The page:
Now EMP Museum, Earlier Science Fiction Museum

Paul Allen, the co-founder of Microsoft, is among the wealthiest guys on earth. He likes to spend cash on his avocations, and two of his hobbies are science fiction and rock ‘n’ roll. Guess what’s the outcome? Seattle’s trippy Experience Music Project, and nestled within it on two floors and an attraction in its right — the Science Fiction Museum and Hall of Fame.

The real “Hall of Fame” component is tucked into a little corner, with faces of the well-known embedded in luminous blocks of blue glass. Few people paid attention when we were seen. We comprehend why.

Allen’s bottomless bank account has tractor-broadcast many rare SciFi knickknacks, including a 1975 Bionic Bigfoot action figure, and the Gnarly Tree of Life in the already remote The Fountain (2006). Think of an original, iconic prop from a movie or TV show of sci-fi, and it’s probably in the collection of Museum: a Bill Shatner captain’s chair from Star Trek; the “Danger, Will Robinson!”.

We inquired the museum’s curatorial manager, Jasen Emmons if one item in the gallery stood apart from the remainder in popularity. The helmet is shown behind a door of glass, and Jasen stated that the “people were running right into the door, they were so excited. We’d to place a large image on the glass to let folks understand: first you come through the door, you then can see the helmet.”

The museum depends almost wholly on films and TV because of its science fiction pictures. “That is what can be gathered,” Jasen said. “It is all literature-established, but how can you reveal literature?” The museum does attempt, interspersing first editions of classic novels like Fahrenheit 451 and Neuromancer among the flying saucer versions. But the props get the focus.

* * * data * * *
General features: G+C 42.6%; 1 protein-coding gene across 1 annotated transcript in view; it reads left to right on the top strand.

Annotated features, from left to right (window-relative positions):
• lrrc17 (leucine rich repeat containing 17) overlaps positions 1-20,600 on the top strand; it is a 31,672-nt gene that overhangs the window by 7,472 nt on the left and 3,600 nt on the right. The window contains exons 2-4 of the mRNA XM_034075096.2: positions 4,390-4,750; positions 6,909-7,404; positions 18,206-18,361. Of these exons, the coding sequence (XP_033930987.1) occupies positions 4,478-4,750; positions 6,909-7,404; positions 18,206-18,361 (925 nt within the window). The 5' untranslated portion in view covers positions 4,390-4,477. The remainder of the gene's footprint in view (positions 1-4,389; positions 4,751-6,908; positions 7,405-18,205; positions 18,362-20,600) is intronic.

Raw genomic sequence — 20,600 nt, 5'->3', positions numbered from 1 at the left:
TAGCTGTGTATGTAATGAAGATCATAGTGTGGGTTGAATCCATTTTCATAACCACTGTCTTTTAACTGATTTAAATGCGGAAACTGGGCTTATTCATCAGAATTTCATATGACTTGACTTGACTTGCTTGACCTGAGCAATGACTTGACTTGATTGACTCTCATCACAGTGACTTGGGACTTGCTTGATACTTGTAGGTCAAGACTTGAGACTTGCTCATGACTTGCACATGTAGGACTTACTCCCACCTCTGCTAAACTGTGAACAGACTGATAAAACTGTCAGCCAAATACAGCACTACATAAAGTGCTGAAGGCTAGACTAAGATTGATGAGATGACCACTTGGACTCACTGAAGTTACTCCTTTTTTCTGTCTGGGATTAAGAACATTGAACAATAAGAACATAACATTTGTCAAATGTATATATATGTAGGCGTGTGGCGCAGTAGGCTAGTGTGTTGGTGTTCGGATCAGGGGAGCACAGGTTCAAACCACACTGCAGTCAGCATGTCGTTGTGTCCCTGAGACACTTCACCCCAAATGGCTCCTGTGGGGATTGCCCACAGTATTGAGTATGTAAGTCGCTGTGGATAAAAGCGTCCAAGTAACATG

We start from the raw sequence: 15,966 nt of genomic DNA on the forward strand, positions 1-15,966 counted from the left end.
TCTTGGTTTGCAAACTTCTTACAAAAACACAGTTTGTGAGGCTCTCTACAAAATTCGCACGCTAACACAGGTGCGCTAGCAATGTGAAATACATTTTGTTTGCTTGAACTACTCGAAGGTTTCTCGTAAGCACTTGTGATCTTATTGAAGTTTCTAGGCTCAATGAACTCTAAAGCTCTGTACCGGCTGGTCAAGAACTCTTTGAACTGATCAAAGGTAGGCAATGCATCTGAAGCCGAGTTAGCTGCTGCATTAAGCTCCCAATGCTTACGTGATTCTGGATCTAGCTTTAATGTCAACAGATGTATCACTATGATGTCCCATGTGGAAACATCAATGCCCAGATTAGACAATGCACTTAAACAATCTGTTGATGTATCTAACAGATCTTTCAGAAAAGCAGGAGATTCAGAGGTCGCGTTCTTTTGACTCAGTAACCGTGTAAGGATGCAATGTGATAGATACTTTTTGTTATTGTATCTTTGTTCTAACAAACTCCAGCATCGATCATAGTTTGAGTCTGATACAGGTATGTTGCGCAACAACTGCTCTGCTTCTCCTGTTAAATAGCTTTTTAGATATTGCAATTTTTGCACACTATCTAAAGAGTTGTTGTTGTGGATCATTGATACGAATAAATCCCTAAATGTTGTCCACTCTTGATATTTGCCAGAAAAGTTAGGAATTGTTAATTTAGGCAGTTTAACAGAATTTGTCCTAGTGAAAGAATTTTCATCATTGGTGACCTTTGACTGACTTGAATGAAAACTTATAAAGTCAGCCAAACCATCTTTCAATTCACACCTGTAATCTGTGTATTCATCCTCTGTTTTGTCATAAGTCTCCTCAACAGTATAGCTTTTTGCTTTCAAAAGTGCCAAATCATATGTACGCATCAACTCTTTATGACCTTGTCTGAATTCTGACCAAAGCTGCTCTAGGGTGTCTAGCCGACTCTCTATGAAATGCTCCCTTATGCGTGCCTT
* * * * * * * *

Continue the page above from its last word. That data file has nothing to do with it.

The weapons “Armory” display, for instance, is packaged with numerous ray guns, nuclear blasters, and plasma rifles that it is demanding to identify where they all came from. The development of Star Trek phasers gets its display, with versions that range from 1966 to 1991.

Jasen called our focus to another favourite Star Wars program: the only 3D version of the Death Star made for the 1977 film that was original. “Someone was using it in their shop as a trash can.” In compliance with the show, the lighted windows in the Death Star were created “by scraping holes in the painted surface and putting a light bulb in.”

Some are only casual fans of E.T. or Wall E, but others are as well informed and enthusiastic as Paul Allen. “They’ll correct you,” Jasen said. “‘Hey, that isn’t correct. The Matrix hovercraft was constructed in 2069, not 2169.'”

The latest update (2013) is that this collection is merged with the EMP Museum.